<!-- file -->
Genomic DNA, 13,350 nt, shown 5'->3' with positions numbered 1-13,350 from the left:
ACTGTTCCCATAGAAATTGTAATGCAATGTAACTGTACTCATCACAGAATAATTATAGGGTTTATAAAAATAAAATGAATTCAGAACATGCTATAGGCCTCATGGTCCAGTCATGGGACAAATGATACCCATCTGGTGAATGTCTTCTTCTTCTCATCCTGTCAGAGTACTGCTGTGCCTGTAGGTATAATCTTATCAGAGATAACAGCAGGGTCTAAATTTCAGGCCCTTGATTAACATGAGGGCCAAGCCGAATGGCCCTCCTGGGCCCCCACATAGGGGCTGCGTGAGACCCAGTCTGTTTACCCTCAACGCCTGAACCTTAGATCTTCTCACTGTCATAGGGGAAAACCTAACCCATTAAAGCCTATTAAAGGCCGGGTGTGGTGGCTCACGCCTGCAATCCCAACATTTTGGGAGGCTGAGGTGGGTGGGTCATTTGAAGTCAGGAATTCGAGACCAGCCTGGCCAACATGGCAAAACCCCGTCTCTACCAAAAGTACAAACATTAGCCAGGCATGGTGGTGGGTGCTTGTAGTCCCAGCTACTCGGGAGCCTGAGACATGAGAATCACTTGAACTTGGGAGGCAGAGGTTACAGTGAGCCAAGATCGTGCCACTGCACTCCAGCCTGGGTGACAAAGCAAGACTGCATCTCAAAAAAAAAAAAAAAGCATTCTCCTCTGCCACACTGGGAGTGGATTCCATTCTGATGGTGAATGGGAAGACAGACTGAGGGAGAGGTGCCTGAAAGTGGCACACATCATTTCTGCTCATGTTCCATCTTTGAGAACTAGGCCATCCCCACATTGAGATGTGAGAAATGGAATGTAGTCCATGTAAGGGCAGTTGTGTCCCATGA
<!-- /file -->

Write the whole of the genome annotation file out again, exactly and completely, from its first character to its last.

Genomic DNA, 13,350 nt, shown 5'->3' with positions numbered 1-13,350 from the left:
ACTGTTCCCATAGAAATTGTAATGCAATGTAACTGTACTCATCACAGAATAATTATAGGGTTTATAAAAATAAAATGAATTCAGAACATGCTATAGGCCTCATGGTCCAGTCATGGGACAAATGATACCCATCTGGTGAATGTCTTCTTCTTCTCATCCTGTCAGAGTACTGCTGTGCCTGTAGGTATAATCTTATCAGAGATAACAGCAGGGTCTAAATTTCAGGCCCTTGATTAACATGAGGGCCAAGCCGAATGGCCCTCCTGGGCCCCCACATAGGGGCTGCGTGAGACCCAGTCTGTTTACCCTCAACGCCTGAACCTTAGATCTTCTCACTGTCATAGGGGAAAACCTAACCCATTAAAGCCTATTAAAGGCCGGGTGTGGTGGCTCACGCCTGCAATCCCAACATTTTGGGAGGCTGAGGTGGGTGGGTCATTTGAAGTCAGGAATTCGAGACCAGCCTGGCCAACATGGCAAAACCCCGTCTCTACCAAAAGTACAAACATTAGCCAGGCATGGTGGTGGGTGCTTGTAGTCCCAGCTACTCGGGAGCCTGAGACATGAGAATCACTTGAACTTGGGAGGCAGAGGTTACAGTGAGCCAAGATCGTGCCACTGCACTCCAGCCTGGGTGACAAAGCAAGACTGCATCTCAAAAAAAAAAAAAAAGCATTCTCCTCTGCCACACTGGGAGTGGATTCCATTCTGATGGTGAATGGGAAGACAGACTGAGGGAGAGGTGCCTGAAAGTGGCACACATCATTTCTGCTCATGTTCCATCTTTGAGAACTAGGCCATCCCCACATTGAGATGTGAGAAATGGAATGTAGTCCATGTAAGGGCAGTTGTGTCCCATGA